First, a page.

The Rays knocked a couple of back to back singles in the top of the ninth inning, ruining the topicality of this video:
Frankly, though, the Indians in Major League at this point had only lost three game in a row, and they did manage to scrape across a single run. A three-game losing streak sounds pretty nice for the Rays right now, since they’ve now lost six straight and can see the season slipping away like so much sand in an hourglass.
Today was going to go so well! Blake Snell was pitching, and Kluber is an ace. Today was supposed to be a fun pitching matchup. Even better, I was lucky enough to have a sleeper agent at Progressive Field tonight. My friend Eric, a Brewers fan who is home for the summer, somehow managed to grab tickets to tonight’s hotly contested game with the biggest sports team in Cleveland. I had planned to send him a series of Manchurian Candidate-style instructions that would compel him to run onto the field when Kluber was pitching, hoping that he could run onto the mound to establish dominance and Kluber would slowly slink away, but it didn’t work that way. Instead, Eric just sent me updates about the game and interesting tidbits about Progressive Field, which apparently is pretty nice.
Do you want to read texts I got from a friend, that are actually just full of inside jokes that nobody outside of maybe three people would get? Of course you would, because that is far superior (more like LAKE Superior...but more on that later) to critically analyzing this 100 megaton bummer of a game.
Corey Dickerson hit a single in the second. That is a rare sentence for BSD, and yet it accounted for all of the Rays’ offense until the aforementioned final inning. The superior Corey tonight was Corey Kluber, who kept the Rays off-balance with everything, showing about as much emotion as a brick wall. Snell started strong early as well, but fell victim to an absolutely insane error by Desmond Jennings.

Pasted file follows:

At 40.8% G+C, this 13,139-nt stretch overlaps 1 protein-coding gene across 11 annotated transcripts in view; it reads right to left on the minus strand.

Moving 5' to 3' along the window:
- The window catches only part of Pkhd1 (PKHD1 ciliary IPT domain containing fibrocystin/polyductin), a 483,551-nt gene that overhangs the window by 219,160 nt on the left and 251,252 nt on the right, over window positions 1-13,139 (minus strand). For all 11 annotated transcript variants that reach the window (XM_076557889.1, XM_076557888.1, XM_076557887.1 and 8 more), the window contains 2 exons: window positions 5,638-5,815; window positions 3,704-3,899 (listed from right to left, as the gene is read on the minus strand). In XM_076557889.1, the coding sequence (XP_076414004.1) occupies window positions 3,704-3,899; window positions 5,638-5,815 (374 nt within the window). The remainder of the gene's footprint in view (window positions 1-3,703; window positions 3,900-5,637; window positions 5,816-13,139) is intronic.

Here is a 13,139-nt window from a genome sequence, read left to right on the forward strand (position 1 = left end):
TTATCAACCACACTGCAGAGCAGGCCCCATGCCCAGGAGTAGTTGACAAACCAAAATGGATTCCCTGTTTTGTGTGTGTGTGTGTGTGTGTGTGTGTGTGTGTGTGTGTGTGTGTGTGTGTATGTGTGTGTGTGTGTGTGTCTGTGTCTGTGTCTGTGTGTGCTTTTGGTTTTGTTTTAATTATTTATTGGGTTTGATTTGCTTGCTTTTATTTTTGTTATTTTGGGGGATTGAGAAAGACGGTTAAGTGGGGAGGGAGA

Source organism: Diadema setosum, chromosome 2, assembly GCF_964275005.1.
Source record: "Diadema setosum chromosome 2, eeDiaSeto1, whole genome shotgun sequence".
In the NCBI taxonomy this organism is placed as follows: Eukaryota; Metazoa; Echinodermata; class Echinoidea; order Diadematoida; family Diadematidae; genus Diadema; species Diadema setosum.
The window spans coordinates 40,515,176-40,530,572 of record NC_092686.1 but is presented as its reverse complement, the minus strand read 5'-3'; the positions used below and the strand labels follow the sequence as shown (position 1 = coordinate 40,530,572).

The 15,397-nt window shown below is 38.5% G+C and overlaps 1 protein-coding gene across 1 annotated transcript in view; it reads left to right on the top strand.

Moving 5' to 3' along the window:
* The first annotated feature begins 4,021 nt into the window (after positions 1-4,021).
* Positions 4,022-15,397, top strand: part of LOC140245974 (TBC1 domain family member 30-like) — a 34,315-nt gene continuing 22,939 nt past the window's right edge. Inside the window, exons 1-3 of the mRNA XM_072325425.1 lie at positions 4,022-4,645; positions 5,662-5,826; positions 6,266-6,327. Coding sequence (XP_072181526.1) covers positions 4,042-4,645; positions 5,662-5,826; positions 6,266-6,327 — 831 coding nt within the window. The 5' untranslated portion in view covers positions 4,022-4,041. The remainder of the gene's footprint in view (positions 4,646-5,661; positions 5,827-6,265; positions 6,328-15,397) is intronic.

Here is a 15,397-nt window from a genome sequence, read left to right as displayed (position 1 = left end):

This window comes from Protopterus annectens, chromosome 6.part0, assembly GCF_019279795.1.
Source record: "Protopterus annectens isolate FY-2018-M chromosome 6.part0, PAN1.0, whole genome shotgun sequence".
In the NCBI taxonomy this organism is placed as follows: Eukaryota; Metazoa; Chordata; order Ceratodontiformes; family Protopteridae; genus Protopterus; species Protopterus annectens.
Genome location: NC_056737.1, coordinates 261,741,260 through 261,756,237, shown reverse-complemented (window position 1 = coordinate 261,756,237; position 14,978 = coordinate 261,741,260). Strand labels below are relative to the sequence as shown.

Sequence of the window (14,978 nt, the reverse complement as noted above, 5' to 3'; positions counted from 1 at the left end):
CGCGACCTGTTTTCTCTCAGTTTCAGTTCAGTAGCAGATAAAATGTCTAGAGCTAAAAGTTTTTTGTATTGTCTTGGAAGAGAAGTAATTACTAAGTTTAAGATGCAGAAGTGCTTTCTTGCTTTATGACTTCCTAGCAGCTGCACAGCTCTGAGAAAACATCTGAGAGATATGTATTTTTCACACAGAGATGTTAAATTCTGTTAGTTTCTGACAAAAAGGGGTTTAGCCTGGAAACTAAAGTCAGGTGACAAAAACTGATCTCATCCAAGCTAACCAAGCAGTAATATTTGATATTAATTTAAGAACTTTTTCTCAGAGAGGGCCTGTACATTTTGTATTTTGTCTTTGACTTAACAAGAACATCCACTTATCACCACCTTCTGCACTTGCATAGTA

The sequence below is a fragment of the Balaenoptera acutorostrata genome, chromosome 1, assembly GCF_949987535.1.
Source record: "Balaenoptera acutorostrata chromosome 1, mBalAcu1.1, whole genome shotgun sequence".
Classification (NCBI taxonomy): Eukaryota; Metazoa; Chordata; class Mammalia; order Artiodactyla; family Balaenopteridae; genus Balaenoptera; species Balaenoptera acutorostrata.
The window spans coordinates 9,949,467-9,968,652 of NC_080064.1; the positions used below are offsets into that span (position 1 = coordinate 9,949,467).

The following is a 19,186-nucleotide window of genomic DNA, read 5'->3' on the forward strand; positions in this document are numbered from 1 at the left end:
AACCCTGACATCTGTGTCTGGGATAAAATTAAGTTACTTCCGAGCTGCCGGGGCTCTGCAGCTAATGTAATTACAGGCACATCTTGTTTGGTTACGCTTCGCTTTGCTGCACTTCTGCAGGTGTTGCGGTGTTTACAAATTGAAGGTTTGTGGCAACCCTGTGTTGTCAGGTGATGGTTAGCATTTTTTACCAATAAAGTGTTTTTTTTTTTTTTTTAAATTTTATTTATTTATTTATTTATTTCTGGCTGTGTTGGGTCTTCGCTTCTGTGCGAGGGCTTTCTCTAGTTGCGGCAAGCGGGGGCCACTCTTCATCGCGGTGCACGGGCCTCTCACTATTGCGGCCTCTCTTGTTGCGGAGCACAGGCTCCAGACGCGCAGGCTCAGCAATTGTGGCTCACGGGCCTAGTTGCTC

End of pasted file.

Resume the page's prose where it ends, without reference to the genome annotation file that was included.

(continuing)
With a runner on second, Snell allowed a line drive that Jennings just...overran? Didn’t jump for? It’s simply a bizzare error, where he was caught in-between a hop that wasn’t overly high. Frankly it’s the kind of error that happens to slumping teams.
MLB.com devilishly labels this a “little league” home run, which is incredibly demeaning and absolutely accurate.
At this point, that’d be all the Indians would need, as the Rays didn’t get another hit until the ninth (have I mentioned that already?) and in fact wouldn’t get another baserunner until the seventh inning on a DJ walk. The Indians of course continued to pile on. Snell allowed seven hits and walked three men, but for the most part limited the damage. After allowing a leadoff double/sac bunt combo in the fifth, Snell pitched around the heart of the order to keep runs off the board, for a time. Eric, encouraged by our wonderful young pitcher, deciding to take in the ambiance.
Frankly (hot dog pun) I think racing Great Lakes would be fantastic. Lake Superior could be the one that wins most of them, but sometimes it could be neck and neck with Lake Michigan and Lake Erie. Lake Erie and Lake Huron could be the comic relief characters that get hit by Chief Wahoo or fans or something, toppling over like the garbage Great Lakes they are. Get out of here, other lakes.
Sorry, past Eric. It would not be a pitcher’s duel. How young and naive we all seem when we look back. In the sixth the Rays did poorly again. Brad Miller couldn’t gather a ball and allowed Juan Uribe to reach base, putting runners on second and first with one out. Lonnie Chisenhall drove a single to score the third run of the game.
I misspelled Lucroy because I am a fake fan who doesn’t know the game. Blake Snell departed in the seventh, and Enny Romero actually retired a man without walking anyone to close out the seventh.
Steve Geltz came out for the eighth and promptly allowed two back-to-back home runs:
One of them was to Juan Uribe. I think that Steve Geltz is not a very good baseball player, but that’s my personal opinion and you don’t have to agree with me.
In the ninth Miller and Longo got a couple of singles but nothing came of it, as Klubot finished off his three-hit shutout on 115 pitches. Well done, non-Rays pitcher. That’s about all that happened this game. Any final thoughts, Eric? From a Brewers fan who has followed the game for years?